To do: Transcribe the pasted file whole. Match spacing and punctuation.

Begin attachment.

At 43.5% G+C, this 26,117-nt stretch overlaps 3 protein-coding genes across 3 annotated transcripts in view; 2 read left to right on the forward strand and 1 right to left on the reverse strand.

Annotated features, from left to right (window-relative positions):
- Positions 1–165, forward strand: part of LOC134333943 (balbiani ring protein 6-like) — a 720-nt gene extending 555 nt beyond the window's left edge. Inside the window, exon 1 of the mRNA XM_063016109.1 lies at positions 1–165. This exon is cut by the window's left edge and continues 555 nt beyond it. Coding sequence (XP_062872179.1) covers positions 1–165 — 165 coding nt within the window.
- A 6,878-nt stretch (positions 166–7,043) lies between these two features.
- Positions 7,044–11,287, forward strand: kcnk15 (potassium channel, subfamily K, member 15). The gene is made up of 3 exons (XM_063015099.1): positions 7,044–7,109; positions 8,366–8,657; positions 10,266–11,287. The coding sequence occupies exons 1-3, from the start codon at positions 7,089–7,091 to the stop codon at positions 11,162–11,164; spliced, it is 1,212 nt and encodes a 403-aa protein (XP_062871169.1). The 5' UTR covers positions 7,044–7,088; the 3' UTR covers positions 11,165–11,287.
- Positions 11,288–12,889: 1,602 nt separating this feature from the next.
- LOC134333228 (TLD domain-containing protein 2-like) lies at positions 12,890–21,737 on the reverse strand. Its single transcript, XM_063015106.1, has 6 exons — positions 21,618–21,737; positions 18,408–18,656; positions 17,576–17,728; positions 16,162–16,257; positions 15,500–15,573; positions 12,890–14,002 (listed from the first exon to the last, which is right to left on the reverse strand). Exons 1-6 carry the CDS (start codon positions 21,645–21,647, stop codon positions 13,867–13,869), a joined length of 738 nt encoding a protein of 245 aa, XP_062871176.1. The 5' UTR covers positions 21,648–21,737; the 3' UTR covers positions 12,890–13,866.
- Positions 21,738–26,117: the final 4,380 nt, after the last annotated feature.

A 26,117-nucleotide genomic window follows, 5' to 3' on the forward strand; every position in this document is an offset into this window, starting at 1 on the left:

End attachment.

At 43.5% G+C, this 26,117-nt stretch overlaps 3 protein-coding genes across 3 annotated transcripts in view; 2 read left to right on the forward strand and 1 right to left on the reverse strand.

Annotated features, from left to right (window-relative positions):
- Positions 1–165, forward strand: part of LOC134333943 (balbiani ring protein 6-like) — a 720-nt gene extending 555 nt beyond the window's left edge. Inside the window, exon 1 of the mRNA XM_063016109.1 lies at positions 1–165. This exon is cut by the window's left edge and continues 555 nt beyond it. Coding sequence (XP_062872179.1) covers positions 1–165 — 165 coding nt within the window.
- A 6,878-nt stretch (positions 166–7,043) lies between these two features.
- Positions 7,044–11,287, forward strand: kcnk15 (potassium channel, subfamily K, member 15). The gene is made up of 3 exons (XM_063015099.1): positions 7,044–7,109; positions 8,366–8,657; positions 10,266–11,287. The coding sequence occupies exons 1-3, from the start codon at positions 7,089–7,091 to the stop codon at positions 11,162–11,164; spliced, it is 1,212 nt and encodes a 403-aa protein (XP_062871169.1). The 5' UTR covers positions 7,044–7,088; the 3' UTR covers positions 11,165–11,287.
- Positions 11,288–12,889: 1,602 nt separating this feature from the next.
- LOC134333228 (TLD domain-containing protein 2-like) lies at positions 12,890–21,737 on the reverse strand. Its single transcript, XM_063015106.1, has 6 exons — positions 21,618–21,737; positions 18,408–18,656; positions 17,576–17,728; positions 16,162–16,257; positions 15,500–15,573; positions 12,890–14,002 (listed from the first exon to the last, which is right to left on the reverse strand). Exons 1-6 carry the CDS (start codon positions 21,645–21,647, stop codon positions 13,867–13,869), a joined length of 738 nt encoding a protein of 245 aa, XP_062871176.1. The 5' UTR covers positions 21,648–21,737; the 3' UTR covers positions 12,890–13,866.
- Positions 21,738–26,117: the final 4,380 nt, after the last annotated feature.

A 26,117-nucleotide genomic window follows, 5' to 3' on the forward strand; every position in this document is an offset into this window, starting at 1 on the left: